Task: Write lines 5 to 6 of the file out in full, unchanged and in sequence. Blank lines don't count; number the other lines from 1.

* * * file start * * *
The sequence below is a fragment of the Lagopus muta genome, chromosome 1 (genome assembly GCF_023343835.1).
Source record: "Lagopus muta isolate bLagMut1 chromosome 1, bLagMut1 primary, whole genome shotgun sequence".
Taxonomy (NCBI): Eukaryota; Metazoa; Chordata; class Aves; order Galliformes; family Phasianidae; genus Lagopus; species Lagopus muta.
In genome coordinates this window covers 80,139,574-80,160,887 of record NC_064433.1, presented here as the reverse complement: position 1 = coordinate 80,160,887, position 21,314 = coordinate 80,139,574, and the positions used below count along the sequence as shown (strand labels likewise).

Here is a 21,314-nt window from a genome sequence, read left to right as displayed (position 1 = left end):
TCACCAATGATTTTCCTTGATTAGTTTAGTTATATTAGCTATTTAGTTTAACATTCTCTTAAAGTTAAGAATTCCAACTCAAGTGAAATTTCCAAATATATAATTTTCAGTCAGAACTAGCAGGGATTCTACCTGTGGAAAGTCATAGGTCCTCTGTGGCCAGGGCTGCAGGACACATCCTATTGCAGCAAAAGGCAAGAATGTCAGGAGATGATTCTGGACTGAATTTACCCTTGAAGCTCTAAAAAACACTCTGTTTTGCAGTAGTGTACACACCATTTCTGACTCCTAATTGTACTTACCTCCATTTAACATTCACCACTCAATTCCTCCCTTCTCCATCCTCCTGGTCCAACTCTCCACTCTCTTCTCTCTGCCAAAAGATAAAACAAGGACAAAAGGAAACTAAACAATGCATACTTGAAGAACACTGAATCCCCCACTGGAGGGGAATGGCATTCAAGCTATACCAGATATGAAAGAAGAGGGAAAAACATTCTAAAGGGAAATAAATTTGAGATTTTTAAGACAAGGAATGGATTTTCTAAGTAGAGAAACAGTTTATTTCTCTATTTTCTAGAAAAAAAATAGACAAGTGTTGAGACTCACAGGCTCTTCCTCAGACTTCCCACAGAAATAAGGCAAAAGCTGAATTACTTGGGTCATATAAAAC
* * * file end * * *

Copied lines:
Here is a 21,314-nt window from a genome sequence, read left to right as displayed (position 1 = left end):
TCACCAATGATTTTCCTTGATTAGTTTAGTTATATTAGCTATTTAGTTTAACATTCTCTTAAAGTTAAGAATTCCAACTCAAGTGAAATTTCCAAATATATAATTTTCAGTCAGAACTAGCAGGGATTCTACCTGTGGAAAGTCATAGGTCCTCTGTGGCCAGGGCTGCAGGACACATCCTATTGCAGCAAAAGGCAAGAATGTCAGGAGATGATTCTGGACTGAATTTACCCTTGAAGCTCTAAAAAACACTCTGTTTTGCAGTAGTGTACACACCATTTCTGACTCCTAATTGTACTTACCTCCATTTAACATTCACCACTCAATTCCTCCCTTCTCCATCCTCCTGGTCCAACTCTCCACTCTCTTCTCTCTGCCAAAAGATAAAACAAGGACAAAAGGAAACTAAACAATGCATACTTGAAGAACACTGAATCCCCCACTGGAGGGGAATGGCATTCAAGCTATACCAGATATGAAAGAAGAGGGAAAAACATTCTAAAGGGAAATAAATTTGAGATTTTTAAGACAAGGAATGGATTTTCTAAGTAGAGAAACAGTTTATTTCTCTATTTTCTAGAAAAAAAATAGACAAGTGTTGAGACTCACAGGCTCTTCCTCAGACTTCCCACAGAAATAAGGCAAAAGCTGAATTACTTGGGTCATATAAAAC